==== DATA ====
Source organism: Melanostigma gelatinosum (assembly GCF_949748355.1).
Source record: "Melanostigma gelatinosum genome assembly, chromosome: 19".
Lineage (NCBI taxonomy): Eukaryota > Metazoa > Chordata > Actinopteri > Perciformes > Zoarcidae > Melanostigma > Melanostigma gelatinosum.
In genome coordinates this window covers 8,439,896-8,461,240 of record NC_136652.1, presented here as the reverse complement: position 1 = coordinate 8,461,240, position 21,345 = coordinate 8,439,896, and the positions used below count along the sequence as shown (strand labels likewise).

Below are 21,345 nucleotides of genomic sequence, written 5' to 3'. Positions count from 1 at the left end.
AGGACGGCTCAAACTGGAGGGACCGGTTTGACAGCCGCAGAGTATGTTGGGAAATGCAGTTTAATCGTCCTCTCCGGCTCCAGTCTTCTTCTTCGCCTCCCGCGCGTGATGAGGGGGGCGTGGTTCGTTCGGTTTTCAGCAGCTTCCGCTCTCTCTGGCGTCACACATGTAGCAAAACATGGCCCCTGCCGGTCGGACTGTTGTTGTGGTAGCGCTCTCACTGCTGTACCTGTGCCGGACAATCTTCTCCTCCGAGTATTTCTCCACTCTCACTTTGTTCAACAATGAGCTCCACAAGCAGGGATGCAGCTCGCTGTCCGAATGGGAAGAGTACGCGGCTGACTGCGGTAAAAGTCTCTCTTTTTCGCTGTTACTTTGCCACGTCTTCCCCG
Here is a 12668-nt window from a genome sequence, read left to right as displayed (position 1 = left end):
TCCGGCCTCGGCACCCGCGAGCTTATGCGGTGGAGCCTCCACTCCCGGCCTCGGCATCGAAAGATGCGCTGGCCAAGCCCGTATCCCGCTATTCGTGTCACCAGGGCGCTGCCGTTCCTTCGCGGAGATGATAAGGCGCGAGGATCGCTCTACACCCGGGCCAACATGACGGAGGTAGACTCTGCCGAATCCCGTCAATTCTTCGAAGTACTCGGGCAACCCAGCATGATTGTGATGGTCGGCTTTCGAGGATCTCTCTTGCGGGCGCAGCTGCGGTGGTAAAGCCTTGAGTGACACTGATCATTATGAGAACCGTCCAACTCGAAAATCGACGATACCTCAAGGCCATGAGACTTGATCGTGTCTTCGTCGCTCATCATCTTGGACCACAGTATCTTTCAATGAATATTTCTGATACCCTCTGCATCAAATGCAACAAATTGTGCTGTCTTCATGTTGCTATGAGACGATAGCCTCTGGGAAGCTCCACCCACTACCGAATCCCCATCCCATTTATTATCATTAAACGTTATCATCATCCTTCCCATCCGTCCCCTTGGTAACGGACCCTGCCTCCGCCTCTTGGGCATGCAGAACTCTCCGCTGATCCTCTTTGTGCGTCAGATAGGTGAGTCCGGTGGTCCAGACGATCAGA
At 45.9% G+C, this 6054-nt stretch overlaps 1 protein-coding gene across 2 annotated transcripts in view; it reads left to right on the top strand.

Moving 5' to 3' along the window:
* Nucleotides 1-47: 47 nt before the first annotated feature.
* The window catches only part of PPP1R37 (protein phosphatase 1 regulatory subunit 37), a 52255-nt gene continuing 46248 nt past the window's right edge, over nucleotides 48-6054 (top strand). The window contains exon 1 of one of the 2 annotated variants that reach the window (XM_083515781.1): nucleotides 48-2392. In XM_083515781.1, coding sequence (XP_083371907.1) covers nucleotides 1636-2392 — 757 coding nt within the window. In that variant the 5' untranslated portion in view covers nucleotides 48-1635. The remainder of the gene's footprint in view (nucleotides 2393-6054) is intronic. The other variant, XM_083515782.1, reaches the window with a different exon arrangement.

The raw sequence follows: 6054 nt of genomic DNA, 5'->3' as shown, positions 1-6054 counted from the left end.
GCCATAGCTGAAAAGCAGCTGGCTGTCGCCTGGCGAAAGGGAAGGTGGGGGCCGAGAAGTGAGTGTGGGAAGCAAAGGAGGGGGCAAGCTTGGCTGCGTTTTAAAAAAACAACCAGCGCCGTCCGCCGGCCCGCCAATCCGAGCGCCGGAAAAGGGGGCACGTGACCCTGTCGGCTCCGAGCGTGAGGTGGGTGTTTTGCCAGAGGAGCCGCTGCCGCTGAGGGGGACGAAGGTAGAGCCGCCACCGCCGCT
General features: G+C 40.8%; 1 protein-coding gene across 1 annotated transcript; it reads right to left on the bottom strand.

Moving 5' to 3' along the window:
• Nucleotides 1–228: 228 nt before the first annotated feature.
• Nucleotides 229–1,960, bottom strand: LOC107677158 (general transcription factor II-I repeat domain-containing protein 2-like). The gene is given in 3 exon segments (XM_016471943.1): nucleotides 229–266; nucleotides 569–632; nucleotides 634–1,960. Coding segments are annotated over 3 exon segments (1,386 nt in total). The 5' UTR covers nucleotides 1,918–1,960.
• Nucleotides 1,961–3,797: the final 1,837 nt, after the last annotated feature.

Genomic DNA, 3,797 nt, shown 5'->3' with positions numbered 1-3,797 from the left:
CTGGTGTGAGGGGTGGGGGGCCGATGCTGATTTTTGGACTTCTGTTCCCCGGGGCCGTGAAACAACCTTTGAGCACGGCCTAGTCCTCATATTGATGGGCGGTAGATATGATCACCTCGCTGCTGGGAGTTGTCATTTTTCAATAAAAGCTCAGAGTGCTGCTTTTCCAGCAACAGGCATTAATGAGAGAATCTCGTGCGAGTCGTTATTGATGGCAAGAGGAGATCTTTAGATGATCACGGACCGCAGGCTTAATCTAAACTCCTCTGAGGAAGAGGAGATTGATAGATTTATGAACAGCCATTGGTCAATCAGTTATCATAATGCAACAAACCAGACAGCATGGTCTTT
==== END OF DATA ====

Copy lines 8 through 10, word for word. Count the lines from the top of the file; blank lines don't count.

TCCGGCCTCGGCACCCGCGAGCTTATGCGGTGGAGCCTCCACTCCCGGCCTCGGCATCGAAAGATGCGCTGGCCAAGCCCGTATCCCGCTATTCGTGTCACCAGGGCGCTGCCGTTCCTTCGCGGAGATGATAAGGCGCGAGGATCGCTCTACACCCGGGCCAACATGACGGAGGTAGACTCTGCCGAATCCCGTCAATTCTTCGAAGTACTCGGGCAACCCAGCATGATTGTGATGGTCGGCTTTCGAGGATCTCTCTTGCGGGCGCAGCTGCGGTGGTAAAGCCTTGAGTGACACTGATCATTATGAGAACCGTCCAACTCGAAAATCGACGATACCTCAAGGCCATGAGACTTGATCGTGTCTTCGTCGCTCATCATCTTGGACCACAGTATCTTTCAATGAATATTTCTGATACCCTCTGCATCAAATGCAACAAATTGTGCTGTCTTCATGTTGCTATGAGACGATAGCCTCTGGGAAGCTCCACCCACTACCGAATCCCCATCCCATTTATTATCATTAAACGTTATCATCATCCTTCCCATCCGTCCCCTTGGTAACGGACCCTGCCTCCGCCTCTTGGGCATGCAGAACTCTCCGCTGATCCTCTTTGTGCGTCAGATAGGTGAGTCCGGTGGTCCAGACGATCAGA
At 45.9% G+C, this 6054-nt stretch overlaps 1 protein-coding gene across 2 annotated transcripts in view; it reads left to right on the top strand.

Moving 5' to 3' along the window: